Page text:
The Lost Blogs #35
Festival Dates: Bentenjima Hanabi Taikai (July 7, 2012);
Tsu Hanabi Taikai (July 29, 2012)
One of my favorite pastimes in Japan was attending hanabi taikai, or fireworks festivals. These festivals are typically held in the hot and humid summertime, and they are a great way to just kick back and relax with a cold drink, some snacks and sweets, and the company of good friends.
Last summer, I was able to enjoy not one, but two, fireworks festivals held at local beaches. The first was in my own city of Hamamatsu, in a small town called Bentenjima. My friends and I actually gathered at the beach in the neighboring town of Arai where it was less crowded. Although we weren’t at the main site of the festival, there were still plenty of street vendors, and plenty of people. I actually ran into a few of my students, who were surprised to not only see me outside of school grounds, but wearing a bright pink jinbei (甚平).
Jinbei is a set of clothing traditionally worn by men consisting of a kimono-style top and matching shorts. They are usually worn around the house, like pajamas or casual house wear, but are also worn outside of the home when attending summer festivals. Men can choose to wear these in place of the traditional yukata (casual summer kimono). Lately, it’s become popular for women, teens, and children to wear jinbei to summer festivals. I actually own two sets of yukata and have worn both of them out to festivals, but I actually prefer to wear the jinbei because it is easier to put on, and is much more comfortable to wear…
Above is a picture of me jumping around freely in my comfortable jinbei and Birkenstock sandals. Weeee! I would not have been able to do that in my yukata!!
Although the yukata is a “summer kimono” and doesn’t require the several layers of robes that a traditional kimono has, many sets still come with an “undergarment” robe or slip which can be worn underneath the yukata. Additionally, there is the koshi-himo or “waist cord” which is used to hold the yukata in place after putting it on properly and adjusting the length by folding it. And then after getting everything into place, you must also put on an “obi”, which is the decorative sash. Many modern yukata sets now come with simpler obi, which you just wrap around and either velcro, snap, or tie into place; and come with a clip-on pre-tied bow. I have one of these, but I also have a traditional obi which requires a lot of practice to tie it properly. It’s really just a lot of work, and without centralized air conditioning, I am usually sweating by the time I manage to get everything on… and since the sleeves and yukata are long in length, I can’t really manage to cool down. This is why I prefer wearing jinbei, because as you can see, the fabric is light and airy, and both the sleeves and bottoms are short. The only downside is that suddenly all your skin is exposed to the hungry mosquitos…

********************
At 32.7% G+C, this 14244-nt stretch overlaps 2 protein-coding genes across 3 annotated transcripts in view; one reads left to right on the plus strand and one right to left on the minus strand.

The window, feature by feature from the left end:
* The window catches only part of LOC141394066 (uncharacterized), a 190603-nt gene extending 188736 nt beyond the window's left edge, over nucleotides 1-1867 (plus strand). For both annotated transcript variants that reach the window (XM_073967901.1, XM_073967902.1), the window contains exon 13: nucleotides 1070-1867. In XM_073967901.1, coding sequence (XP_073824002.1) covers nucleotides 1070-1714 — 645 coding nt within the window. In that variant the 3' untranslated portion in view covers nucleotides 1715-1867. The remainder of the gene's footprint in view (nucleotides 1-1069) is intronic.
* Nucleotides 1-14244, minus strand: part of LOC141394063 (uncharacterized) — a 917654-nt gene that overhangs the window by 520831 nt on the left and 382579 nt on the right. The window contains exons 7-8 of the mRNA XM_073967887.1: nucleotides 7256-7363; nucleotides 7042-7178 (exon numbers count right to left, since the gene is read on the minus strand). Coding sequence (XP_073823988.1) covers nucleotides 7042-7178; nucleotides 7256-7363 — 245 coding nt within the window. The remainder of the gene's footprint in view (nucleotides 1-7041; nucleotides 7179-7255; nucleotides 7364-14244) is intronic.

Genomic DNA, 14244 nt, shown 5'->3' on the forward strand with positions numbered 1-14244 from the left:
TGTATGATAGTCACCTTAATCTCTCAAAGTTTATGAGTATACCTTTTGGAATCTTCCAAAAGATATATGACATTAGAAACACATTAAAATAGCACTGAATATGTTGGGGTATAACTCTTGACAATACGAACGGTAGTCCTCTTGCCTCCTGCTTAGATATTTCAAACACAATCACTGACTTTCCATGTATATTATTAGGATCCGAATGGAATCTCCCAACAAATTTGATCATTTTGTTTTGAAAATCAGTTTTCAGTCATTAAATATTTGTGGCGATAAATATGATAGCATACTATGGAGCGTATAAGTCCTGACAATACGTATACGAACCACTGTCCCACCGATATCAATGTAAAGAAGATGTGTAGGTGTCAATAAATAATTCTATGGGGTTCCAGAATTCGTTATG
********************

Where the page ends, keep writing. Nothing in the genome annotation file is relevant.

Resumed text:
It was so much fun to sit around with the friends I had made over the past two years in Hamamatsu and enjoy the fireworks on the beach with them. So, when we were visiting our friend in the tiny town of Tsu, I was ecstatic when she informed us that there would be a fireworks festival down at the beach in her town, too! Although, looking at the WalkerPlus website for finding hanabi, you would think that Tsu wasn’t so tiny after all.
In the screenshot above detailing the Bentenjima Hanabi Taikai, it says that there are approximately 2,600 fireworks released and that about 100,000 people are expected to attend based on the previous year’s data.
In comparison, the Tsu Hanabi Taikai has approximately 3,000 fireworks and an attendance of 150,000 people! I was really surprised. Though the size of the festivals are roughly the same, I could definitely tell the difference. The firework display in Tsu was so impressive! You could hear people in the crowd ooh-ing and ahh-ing and gasping in surprise and delight. There was plenty of food, but I was really shocked to see…
So enough chit chat, I’ll leave you with some pictures I took of the amazing fireworks display. And if anyone living or visiting Japan this summer is interested in finding a fireworks festival, Surviving in Japan has written an awesome “How To” guide on navigating the Walkerplus website.